Why I Exited My Presidential Innovation Fellowship15 Nov 2013
Since this blog acts as kind of a journal for my world, I figured I should make sure and add an entry regarding my exit of my Presidential Innovation Fellowship, affectionately called PIF program.
In June I was selected as a Presidential Innovation Fellow, where I went out to Washington D.C. and accepted a position at the Department of Veterans Affairs. I didn't actually start work until August 11th, but accepted I accepted the role along with the other 42 PIFs earlier that summer.
After 60 days, I decided to leave the program. The main reason is that Audrey and I couldn't make ends meet in DC, on what they paid, and after spending our savings to get out there, with no credit cards to operate on, and experiencing the shutdown, and facing another shutdown this winter--it just wasn't working for us.
The benefits gained by the title, and the G-14 employment position just didn't balance out the negative. In the end I'm thankful for the opportunity, but I couldn't ask Audrey or myself to make the trade-off. I knew things would be hard, but facing sleeping on friends couches and not being able to pay our AWS bills was not in the cards.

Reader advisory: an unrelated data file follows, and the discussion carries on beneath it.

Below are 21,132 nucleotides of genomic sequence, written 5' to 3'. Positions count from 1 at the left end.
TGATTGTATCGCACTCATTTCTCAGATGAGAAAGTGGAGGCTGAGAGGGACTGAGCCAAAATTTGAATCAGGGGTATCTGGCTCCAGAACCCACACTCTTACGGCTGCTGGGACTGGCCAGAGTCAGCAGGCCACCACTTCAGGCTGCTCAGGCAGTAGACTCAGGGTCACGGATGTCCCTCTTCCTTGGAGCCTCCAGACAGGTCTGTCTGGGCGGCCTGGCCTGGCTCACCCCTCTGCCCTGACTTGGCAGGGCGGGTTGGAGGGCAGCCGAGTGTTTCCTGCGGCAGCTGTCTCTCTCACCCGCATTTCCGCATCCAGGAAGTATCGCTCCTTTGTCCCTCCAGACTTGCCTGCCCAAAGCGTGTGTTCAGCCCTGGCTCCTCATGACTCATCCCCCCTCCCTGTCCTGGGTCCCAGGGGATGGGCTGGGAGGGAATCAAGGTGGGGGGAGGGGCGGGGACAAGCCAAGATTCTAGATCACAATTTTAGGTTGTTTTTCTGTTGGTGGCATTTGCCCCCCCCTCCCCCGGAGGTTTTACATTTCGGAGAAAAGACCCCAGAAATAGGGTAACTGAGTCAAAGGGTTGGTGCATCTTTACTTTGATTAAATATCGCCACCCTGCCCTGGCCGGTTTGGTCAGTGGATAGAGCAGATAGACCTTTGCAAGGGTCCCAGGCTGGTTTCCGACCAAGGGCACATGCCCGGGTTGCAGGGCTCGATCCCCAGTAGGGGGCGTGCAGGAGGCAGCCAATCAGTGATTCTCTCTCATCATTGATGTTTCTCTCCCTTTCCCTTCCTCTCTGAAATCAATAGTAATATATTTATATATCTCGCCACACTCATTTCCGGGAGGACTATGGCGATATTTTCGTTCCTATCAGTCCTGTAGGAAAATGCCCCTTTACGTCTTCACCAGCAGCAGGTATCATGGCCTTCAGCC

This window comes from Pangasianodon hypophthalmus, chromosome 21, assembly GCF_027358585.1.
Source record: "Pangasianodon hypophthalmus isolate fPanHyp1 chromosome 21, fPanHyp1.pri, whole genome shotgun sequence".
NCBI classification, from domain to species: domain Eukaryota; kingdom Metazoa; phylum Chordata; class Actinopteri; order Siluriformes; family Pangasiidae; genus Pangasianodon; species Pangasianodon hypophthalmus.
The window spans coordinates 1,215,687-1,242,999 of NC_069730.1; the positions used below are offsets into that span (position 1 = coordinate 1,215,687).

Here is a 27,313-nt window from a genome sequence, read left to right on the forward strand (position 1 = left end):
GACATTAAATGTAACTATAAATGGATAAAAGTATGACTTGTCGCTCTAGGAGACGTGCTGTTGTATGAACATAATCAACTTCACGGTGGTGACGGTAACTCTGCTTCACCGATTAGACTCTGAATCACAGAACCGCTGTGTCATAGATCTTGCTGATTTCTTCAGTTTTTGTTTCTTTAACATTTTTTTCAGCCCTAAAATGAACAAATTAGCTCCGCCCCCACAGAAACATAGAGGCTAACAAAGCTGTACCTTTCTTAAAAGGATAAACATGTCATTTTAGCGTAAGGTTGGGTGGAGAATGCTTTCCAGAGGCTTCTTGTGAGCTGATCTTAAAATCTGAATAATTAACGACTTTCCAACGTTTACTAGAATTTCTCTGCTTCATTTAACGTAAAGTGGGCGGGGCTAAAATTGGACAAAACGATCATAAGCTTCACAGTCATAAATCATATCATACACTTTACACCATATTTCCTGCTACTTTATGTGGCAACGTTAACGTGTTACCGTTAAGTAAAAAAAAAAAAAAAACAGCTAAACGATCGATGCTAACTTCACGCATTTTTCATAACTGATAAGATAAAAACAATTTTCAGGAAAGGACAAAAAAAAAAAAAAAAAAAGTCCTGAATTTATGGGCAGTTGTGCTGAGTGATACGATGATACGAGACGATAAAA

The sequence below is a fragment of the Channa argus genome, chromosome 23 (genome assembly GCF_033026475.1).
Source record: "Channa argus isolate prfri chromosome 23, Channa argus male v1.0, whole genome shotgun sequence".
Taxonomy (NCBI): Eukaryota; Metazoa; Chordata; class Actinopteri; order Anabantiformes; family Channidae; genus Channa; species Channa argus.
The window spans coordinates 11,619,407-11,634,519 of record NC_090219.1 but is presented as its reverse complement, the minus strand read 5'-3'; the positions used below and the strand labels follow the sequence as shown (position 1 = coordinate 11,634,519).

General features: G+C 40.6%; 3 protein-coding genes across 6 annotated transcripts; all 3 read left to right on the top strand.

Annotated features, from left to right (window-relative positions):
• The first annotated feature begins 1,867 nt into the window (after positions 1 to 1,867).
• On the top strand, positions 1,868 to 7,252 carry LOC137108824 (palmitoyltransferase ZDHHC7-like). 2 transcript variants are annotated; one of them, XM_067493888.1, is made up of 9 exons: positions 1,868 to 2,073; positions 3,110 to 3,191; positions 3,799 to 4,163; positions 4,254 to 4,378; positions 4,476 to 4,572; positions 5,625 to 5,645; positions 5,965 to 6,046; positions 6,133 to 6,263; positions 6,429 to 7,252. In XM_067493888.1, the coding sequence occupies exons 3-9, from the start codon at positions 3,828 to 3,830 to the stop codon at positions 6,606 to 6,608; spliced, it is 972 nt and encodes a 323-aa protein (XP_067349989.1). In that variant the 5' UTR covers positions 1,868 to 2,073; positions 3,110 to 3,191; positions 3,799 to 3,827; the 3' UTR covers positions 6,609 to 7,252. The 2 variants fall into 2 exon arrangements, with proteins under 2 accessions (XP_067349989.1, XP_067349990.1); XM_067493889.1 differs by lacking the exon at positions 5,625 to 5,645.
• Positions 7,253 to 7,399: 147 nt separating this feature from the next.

As is my style, I've spent zero time dwelling on my exit. I am determined to pick up all my projects, and continue moving them forward. In short I will still be doing all the work, just leave behind the title and official PIF status. I strongly believe that the best way to apply my skills is from the outside-in, and my exit will allow me to make a larger impact across government in the long run.
I hope everyone who I worked with at the VA, GSA, OSTP and beyond understands why I left by now, and knows I'm here to continue my support. I think the PIF program has a lot to offer future rounds, and I will continue to play an active role in the program and helping change how government operates using open data and APIs.